Climate Change and Science of the Future to be Discussed at London Meeting
Jan 07 2014
More than 300 scientists are meeting at the Royal Geographical Society (with IBG) in London to discuss how climates and environments have changed over the last 2.6 million years, as well as how they might change in the future.
Speakers at the Quaternary Research Association annual discussion meeting (7 January - 9 January) will review current research and also look forward to future scientific developments.
The meeting will focus on the Quaternary period, which began 2.6 million years ago and is ongoing. The Quaternary period is also known as the ‘Ice Age' - defined as a relatively cooler period in the Earth's history - that we are now living through.
This year's meetingmarks the 50th anniversary of the QRA and is themed ‘Revolutions in Quaternary science'.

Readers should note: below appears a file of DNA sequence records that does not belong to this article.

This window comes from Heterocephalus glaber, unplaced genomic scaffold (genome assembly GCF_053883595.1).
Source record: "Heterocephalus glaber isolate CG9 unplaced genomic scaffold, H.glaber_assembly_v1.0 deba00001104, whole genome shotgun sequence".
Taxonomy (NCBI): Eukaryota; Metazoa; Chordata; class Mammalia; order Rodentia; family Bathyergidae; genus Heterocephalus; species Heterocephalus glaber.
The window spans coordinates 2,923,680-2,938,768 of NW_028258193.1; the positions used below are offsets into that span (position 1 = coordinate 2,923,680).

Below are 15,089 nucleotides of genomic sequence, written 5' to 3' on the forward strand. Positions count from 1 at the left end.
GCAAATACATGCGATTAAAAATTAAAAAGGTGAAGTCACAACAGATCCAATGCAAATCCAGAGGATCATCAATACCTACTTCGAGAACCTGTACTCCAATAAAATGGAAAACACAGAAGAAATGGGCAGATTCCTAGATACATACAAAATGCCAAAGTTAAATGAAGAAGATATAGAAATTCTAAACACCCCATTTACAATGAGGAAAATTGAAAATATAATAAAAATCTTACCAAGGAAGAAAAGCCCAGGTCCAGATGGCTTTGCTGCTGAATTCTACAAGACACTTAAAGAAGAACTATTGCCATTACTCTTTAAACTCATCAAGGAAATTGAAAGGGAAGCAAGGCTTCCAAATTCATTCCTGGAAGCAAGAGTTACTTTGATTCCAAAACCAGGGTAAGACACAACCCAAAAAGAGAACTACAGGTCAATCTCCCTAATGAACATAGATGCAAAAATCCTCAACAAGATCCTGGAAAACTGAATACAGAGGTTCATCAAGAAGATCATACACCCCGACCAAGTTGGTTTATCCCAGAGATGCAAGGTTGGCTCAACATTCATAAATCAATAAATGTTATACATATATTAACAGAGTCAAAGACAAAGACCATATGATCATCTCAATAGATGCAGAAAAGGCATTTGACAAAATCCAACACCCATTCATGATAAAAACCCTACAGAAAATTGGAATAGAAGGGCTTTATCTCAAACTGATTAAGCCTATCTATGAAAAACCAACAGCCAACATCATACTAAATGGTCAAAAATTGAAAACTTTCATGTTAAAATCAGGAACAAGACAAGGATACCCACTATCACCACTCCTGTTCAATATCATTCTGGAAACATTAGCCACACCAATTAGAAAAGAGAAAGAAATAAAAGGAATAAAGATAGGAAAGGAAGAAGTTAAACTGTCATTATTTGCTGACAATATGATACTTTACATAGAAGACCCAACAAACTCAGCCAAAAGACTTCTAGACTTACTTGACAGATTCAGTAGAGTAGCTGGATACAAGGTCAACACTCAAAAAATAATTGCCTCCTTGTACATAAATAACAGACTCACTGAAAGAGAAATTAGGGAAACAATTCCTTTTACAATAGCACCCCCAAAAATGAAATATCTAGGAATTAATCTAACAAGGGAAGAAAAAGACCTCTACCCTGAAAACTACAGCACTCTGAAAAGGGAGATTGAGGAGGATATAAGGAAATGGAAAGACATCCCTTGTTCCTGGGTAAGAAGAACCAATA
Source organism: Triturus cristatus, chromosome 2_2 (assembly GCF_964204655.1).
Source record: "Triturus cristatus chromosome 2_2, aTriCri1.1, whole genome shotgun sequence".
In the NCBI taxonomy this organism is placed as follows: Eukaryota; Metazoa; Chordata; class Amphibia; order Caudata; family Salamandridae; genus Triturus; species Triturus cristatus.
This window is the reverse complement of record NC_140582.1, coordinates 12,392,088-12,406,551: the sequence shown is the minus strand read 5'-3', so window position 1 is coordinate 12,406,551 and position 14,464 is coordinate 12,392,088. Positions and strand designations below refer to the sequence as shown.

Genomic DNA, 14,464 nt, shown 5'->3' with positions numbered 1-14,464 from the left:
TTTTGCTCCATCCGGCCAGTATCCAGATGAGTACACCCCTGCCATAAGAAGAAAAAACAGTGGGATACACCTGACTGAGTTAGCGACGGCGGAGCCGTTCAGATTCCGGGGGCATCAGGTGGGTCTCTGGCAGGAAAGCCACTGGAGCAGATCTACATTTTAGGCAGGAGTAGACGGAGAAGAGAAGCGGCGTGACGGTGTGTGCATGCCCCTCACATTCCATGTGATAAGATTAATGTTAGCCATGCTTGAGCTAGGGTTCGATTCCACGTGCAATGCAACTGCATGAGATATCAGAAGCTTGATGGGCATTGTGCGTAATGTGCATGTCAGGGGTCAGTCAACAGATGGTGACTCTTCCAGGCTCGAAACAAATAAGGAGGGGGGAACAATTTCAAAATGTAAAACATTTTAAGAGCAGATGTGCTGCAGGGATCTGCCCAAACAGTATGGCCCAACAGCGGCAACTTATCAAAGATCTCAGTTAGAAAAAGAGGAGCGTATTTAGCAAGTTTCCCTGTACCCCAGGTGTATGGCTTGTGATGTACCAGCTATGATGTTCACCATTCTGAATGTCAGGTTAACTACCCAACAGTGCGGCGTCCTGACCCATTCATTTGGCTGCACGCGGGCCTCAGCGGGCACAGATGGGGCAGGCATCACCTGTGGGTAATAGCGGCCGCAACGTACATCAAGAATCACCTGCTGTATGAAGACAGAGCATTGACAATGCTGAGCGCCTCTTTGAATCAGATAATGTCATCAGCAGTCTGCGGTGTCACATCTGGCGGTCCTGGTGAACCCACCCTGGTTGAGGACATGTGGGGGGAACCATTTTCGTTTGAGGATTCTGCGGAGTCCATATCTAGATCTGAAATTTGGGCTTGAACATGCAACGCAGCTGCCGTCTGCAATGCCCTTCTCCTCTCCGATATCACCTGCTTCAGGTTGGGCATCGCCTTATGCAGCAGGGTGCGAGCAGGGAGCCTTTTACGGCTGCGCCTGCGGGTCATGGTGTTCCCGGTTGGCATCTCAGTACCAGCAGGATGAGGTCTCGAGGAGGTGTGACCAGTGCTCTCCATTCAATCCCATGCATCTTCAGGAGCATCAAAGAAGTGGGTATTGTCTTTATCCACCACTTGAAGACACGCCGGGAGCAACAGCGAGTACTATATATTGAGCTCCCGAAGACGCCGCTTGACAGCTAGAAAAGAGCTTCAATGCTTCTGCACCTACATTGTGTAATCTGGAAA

Reviewing scientific progress so far, delegates will discuss: Causes of climate change, Measuring and modelling climates, Sea level change, , Human origins and genetics, Human impacts on environments and climates and Past ecosytems.
Professor Dan Charman, who will chair the meeting, says: "The UK is at the forefront of this area of science. We have come a long way over the past 50 years and can contribute much to environmental challenges in the future."
Dr Catherine Souch, RGS-IBG Head of Research and Higher Education, says: "We are delighted to be hosting this events and celebrating the achievements of Quaternary science and this area of geography."
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